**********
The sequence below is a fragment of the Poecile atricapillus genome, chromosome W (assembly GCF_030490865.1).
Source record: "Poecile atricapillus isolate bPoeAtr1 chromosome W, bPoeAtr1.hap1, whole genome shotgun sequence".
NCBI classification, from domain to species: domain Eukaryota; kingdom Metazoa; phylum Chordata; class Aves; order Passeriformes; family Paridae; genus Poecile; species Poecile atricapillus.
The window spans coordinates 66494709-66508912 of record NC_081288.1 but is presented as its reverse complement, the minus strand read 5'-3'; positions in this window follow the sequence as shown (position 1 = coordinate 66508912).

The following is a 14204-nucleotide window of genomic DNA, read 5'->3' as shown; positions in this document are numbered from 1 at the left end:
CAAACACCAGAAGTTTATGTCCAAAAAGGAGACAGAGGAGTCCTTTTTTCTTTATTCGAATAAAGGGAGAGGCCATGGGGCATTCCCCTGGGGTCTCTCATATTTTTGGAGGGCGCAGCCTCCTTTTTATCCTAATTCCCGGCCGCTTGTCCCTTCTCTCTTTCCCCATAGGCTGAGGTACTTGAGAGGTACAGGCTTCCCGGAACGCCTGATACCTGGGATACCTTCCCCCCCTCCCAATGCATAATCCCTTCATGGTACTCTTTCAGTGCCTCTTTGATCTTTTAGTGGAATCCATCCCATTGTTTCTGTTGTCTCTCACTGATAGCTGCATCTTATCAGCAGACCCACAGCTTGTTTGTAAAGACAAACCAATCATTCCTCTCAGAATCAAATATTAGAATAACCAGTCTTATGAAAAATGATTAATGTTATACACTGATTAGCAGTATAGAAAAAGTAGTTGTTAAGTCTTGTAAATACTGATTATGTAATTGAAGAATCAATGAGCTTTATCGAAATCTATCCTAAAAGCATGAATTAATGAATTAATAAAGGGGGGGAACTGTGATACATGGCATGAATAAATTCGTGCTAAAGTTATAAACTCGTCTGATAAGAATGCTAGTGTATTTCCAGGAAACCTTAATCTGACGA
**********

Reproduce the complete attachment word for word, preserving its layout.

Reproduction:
The sequence below is a fragment of the Poecile atricapillus genome, chromosome W (assembly GCF_030490865.1).
Source record: "Poecile atricapillus isolate bPoeAtr1 chromosome W, bPoeAtr1.hap1, whole genome shotgun sequence".
NCBI classification, from domain to species: domain Eukaryota; kingdom Metazoa; phylum Chordata; class Aves; order Passeriformes; family Paridae; genus Poecile; species Poecile atricapillus.
The window spans coordinates 66494709-66508912 of record NC_081288.1 but is presented as its reverse complement, the minus strand read 5'-3'; positions in this window follow the sequence as shown (position 1 = coordinate 66508912).

The following is a 14204-nucleotide window of genomic DNA, read 5'->3' as shown; positions in this document are numbered from 1 at the left end:
CAAACACCAGAAGTTTATGTCCAAAAAGGAGACAGAGGAGTCCTTTTTTCTTTATTCGAATAAAGGGAGAGGCCATGGGGCATTCCCCTGGGGTCTCTCATATTTTTGGAGGGCGCAGCCTCCTTTTTATCCTAATTCCCGGCCGCTTGTCCCTTCTCTCTTTCCCCATAGGCTGAGGTACTTGAGAGGTACAGGCTTCCCGGAACGCCTGATACCTGGGATACCTTCCCCCCCTCCCAATGCATAATCCCTTCATGGTACTCTTTCAGTGCCTCTTTGATCTTTTAGTGGAATCCATCCCATTGTTTCTGTTGTCTCTCACTGATAGCTGCATCTTATCAGCAGACCCACAGCTTGTTTGTAAAGACAAACCAATCATTCCTCTCAGAATCAAATATTAGAATAACCAGTCTTATGAAAAATGATTAATGTTATACACTGATTAGCAGTATAGAAAAAGTAGTTGTTAAGTCTTGTAAATACTGATTATGTAATTGAAGAATCAATGAGCTTTATCGAAATCTATCCTAAAAGCATGAATTAATGAATTAATAAAGGGGGGGAACTGTGATACATGGCATGAATAAATTCGTGCTAAAGTTATAAACTCGTCTGATAAGAATGCTAGTGTATTTCCAGGAAACCTTAATCTGACGA